All this shows that defeating water racism in America, as is the case with all other aspects of systemic racism in this country, would require wide-reaching, purposeful, political and institutional reform.

Gisele Fetterman made the supposedly “bizarre” comment about water being racist in America while discussing how her husband opened the governor’s mansion’s pool to the public while serving as Pennsylvania’s lieutenant governor. While the gesture undoubtedly made a difference in the lives of local residents who got to use the facility, such individual-level actions can be nothing more than a drop in the bucket of American racism and its manifestations in our water.

Preventing more Flints or Katrinas or individual drownings will take large-scale measures to combat racialised income inequality, ensure equality in access to public infrastructure and combat environmental degradation disproportionately affecting communities of colour.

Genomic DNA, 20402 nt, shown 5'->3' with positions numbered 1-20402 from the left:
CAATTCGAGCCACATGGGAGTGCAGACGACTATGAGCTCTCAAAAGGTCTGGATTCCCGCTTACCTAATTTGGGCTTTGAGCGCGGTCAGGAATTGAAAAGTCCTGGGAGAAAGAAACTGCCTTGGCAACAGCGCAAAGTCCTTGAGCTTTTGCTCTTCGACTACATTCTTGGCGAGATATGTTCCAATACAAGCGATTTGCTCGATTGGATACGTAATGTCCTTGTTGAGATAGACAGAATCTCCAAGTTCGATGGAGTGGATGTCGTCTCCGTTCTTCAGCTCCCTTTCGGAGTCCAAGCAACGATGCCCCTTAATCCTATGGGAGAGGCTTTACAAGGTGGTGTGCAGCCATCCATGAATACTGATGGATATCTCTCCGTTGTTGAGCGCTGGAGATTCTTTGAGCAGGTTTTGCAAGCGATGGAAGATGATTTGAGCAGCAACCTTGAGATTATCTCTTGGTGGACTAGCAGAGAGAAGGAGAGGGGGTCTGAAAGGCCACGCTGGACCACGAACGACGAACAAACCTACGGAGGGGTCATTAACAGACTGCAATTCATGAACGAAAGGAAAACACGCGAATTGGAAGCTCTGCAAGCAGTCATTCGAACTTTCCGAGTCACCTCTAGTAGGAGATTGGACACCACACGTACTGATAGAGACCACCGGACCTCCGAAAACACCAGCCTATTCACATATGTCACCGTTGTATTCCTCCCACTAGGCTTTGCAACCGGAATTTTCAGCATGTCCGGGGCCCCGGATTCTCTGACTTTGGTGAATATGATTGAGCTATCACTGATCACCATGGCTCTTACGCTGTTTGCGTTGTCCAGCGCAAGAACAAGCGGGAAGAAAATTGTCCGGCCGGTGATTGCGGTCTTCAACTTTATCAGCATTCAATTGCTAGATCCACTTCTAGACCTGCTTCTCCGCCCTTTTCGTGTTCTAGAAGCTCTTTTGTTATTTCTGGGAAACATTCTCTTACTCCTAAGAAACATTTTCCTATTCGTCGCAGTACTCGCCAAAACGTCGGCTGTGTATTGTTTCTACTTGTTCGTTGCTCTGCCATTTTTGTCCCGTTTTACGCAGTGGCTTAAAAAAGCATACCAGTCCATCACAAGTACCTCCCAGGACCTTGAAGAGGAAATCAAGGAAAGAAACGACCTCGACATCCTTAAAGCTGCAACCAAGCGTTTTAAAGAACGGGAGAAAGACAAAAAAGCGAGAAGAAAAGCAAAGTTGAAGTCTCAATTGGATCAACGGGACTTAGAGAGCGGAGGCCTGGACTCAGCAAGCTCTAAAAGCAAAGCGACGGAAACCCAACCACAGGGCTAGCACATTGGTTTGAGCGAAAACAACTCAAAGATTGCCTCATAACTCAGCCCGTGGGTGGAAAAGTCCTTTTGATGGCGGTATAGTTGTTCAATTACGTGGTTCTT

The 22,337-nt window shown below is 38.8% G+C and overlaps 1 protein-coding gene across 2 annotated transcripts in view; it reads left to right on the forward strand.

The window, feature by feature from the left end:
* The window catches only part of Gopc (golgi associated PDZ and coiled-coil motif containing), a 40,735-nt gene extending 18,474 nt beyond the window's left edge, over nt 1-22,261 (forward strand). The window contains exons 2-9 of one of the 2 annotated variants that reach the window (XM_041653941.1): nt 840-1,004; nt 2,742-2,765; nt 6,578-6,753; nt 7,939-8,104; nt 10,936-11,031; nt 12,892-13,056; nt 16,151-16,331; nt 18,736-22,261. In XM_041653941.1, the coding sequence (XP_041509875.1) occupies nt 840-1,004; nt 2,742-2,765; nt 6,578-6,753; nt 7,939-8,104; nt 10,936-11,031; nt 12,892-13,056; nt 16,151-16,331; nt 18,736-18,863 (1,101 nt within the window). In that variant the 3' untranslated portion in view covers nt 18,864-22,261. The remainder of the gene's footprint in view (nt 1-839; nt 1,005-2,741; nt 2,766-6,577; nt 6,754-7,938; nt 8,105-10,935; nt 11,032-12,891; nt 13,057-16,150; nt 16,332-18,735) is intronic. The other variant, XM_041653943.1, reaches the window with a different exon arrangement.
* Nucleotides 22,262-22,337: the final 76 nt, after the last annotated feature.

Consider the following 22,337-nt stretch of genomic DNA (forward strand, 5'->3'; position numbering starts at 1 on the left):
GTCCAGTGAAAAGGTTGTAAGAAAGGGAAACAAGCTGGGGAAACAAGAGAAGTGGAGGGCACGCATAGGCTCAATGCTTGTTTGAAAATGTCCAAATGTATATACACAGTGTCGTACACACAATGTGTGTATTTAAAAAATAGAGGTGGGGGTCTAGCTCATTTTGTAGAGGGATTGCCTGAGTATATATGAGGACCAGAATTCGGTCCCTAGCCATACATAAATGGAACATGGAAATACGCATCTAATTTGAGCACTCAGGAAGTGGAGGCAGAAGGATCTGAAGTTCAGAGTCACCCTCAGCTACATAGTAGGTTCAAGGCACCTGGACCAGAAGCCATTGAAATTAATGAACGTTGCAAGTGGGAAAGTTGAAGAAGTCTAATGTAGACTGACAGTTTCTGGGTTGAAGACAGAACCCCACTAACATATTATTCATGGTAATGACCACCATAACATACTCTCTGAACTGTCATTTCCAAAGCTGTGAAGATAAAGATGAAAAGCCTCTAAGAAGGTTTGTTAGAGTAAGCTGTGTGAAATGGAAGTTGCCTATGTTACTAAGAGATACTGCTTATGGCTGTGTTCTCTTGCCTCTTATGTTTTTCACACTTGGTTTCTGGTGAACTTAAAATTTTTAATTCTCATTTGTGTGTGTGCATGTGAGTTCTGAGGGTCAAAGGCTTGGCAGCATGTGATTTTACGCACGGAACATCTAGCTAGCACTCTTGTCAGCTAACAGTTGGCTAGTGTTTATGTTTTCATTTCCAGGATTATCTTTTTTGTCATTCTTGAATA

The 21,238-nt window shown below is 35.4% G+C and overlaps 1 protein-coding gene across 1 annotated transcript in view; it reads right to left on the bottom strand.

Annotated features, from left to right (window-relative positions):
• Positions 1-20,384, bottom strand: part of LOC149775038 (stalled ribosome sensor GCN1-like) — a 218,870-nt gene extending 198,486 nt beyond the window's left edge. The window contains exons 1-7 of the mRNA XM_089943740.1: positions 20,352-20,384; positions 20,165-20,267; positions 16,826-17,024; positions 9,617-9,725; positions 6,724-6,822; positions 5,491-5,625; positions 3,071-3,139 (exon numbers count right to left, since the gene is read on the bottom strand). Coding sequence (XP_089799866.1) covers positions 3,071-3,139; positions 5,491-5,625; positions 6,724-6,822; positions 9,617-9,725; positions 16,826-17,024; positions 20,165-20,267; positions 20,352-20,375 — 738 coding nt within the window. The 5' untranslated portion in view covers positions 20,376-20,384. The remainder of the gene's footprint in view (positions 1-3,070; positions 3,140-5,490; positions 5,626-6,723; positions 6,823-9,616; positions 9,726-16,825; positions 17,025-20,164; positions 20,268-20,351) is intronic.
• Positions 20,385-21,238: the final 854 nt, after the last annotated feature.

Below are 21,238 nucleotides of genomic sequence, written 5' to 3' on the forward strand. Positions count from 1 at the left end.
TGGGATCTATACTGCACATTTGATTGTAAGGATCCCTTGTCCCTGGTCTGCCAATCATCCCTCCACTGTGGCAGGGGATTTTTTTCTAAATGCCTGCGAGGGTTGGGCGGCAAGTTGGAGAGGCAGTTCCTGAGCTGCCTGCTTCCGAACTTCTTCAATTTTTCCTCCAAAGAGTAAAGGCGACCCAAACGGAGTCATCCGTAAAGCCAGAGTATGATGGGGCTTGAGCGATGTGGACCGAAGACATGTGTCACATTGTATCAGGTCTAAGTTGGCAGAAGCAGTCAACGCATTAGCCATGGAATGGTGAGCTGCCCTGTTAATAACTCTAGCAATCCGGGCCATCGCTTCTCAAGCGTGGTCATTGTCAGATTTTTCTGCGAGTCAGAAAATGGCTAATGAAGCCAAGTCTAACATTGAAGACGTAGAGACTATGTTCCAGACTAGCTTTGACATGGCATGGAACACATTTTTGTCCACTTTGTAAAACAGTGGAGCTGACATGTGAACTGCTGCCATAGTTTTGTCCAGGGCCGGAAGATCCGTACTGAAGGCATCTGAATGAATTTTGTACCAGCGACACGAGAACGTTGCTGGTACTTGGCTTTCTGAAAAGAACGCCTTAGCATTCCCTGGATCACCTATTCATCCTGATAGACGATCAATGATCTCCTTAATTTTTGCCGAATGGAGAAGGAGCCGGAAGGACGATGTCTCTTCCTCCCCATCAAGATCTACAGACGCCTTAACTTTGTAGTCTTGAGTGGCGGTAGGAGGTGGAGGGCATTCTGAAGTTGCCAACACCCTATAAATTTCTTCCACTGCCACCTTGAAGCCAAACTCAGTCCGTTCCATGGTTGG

America actually has the necessary technological and economic means to swiftly clean from pollutants all its water sources, build effective levees to prevent floods in every at-risk city, and ensure all its children have access to safe swimming facilities. Unfortunately, however, ridding our waters and our nation of the pollution of racism will require a much longer and more purposeful clean-up effort. And it’s still not certain whether our nation is finally ready to embark on that desperately needed spring clean.

The views expressed in this article are the author’s own and do not necessarily reflect Al Jazeera’s editorial stance.